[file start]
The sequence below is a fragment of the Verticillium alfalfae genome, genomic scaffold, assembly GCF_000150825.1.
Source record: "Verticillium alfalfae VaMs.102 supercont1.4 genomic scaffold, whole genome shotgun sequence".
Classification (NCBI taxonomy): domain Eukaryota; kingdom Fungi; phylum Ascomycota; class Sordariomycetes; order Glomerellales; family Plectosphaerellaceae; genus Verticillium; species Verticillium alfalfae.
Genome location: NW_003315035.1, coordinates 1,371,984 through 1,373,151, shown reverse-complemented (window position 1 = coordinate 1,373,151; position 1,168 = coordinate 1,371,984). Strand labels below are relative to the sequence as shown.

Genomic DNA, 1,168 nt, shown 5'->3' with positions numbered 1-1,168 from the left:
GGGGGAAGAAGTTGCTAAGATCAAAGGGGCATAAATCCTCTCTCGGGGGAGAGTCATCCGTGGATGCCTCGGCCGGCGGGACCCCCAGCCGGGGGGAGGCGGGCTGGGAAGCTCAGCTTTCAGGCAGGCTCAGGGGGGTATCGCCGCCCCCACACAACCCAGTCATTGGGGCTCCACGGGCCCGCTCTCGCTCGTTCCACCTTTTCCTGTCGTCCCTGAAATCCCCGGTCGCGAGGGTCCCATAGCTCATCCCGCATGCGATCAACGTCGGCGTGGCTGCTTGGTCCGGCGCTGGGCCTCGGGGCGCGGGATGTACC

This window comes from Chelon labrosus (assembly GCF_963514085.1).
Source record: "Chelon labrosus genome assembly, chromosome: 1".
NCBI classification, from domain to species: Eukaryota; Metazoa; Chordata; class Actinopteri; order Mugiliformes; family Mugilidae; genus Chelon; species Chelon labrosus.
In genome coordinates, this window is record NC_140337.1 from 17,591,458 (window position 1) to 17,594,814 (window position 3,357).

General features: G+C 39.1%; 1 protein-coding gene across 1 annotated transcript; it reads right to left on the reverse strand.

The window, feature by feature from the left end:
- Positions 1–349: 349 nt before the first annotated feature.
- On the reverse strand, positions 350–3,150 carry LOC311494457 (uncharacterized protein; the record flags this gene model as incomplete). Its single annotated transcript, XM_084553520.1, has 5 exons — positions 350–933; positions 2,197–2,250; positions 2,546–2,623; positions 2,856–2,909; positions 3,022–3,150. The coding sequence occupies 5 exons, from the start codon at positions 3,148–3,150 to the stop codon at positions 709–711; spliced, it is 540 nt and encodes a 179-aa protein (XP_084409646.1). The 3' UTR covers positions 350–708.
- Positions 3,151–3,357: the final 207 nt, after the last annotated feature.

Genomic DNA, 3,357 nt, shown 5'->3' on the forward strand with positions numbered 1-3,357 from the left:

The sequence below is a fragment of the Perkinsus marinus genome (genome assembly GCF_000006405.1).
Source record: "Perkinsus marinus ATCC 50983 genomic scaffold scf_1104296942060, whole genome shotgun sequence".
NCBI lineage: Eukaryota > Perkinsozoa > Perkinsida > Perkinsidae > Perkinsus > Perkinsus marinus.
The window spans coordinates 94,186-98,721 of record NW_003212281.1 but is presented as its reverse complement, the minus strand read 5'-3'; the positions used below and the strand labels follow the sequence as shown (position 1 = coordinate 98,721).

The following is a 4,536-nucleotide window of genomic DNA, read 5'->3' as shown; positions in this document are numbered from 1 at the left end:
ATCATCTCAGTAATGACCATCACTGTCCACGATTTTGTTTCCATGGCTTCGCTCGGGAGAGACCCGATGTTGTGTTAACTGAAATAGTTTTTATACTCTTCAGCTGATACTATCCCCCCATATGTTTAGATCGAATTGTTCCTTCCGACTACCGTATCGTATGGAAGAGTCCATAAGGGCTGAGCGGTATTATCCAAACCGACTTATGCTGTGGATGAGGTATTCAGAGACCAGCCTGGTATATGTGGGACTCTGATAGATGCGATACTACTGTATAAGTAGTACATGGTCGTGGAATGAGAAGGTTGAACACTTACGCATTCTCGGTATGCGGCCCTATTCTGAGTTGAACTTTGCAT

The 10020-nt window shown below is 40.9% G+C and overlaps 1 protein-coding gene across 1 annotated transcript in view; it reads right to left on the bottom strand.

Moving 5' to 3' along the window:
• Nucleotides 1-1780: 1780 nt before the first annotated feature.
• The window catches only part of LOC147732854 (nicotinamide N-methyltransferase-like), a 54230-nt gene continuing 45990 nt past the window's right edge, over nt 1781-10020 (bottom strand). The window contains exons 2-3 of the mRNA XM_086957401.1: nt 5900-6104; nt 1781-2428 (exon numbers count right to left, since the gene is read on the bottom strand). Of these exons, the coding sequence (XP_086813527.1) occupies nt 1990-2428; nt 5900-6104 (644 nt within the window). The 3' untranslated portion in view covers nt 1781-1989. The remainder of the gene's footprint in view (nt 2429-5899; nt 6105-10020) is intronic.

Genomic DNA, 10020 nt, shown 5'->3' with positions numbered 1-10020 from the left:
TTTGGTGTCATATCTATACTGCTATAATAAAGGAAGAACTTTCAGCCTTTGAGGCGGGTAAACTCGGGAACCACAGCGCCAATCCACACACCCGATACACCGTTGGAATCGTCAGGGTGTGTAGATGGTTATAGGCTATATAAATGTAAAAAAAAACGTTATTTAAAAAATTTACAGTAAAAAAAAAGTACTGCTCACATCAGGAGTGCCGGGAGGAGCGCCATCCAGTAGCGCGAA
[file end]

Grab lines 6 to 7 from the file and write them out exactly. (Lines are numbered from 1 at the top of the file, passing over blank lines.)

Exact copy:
GGGGGAAGAAGTTGCTAAGATCAAAGGGGCATAAATCCTCTCTCGGGGGAGAGTCATCCGTGGATGCCTCGGCCGGCGGGACCCCCAGCCGGGGGGAGGCGGGCTGGGAAGCTCAGCTTTCAGGCAGGCTCAGGGGGGTATCGCCGCCCCCACACAACCCAGTCATTGGGGCTCCACGGGCCCGCTCTCGCTCGTTCCACCTTTTCCTGTCGTCCCTGAAATCCCCGGTCGCGAGGGTCCCATAGCTCATCCCGCATGCGATCAACGTCGGCGTGGCTGCTTGGTCCGGCGCTGGGCCTCGGGGCGCGGGATGTACC

This window comes from Chelon labrosus (assembly GCF_963514085.1).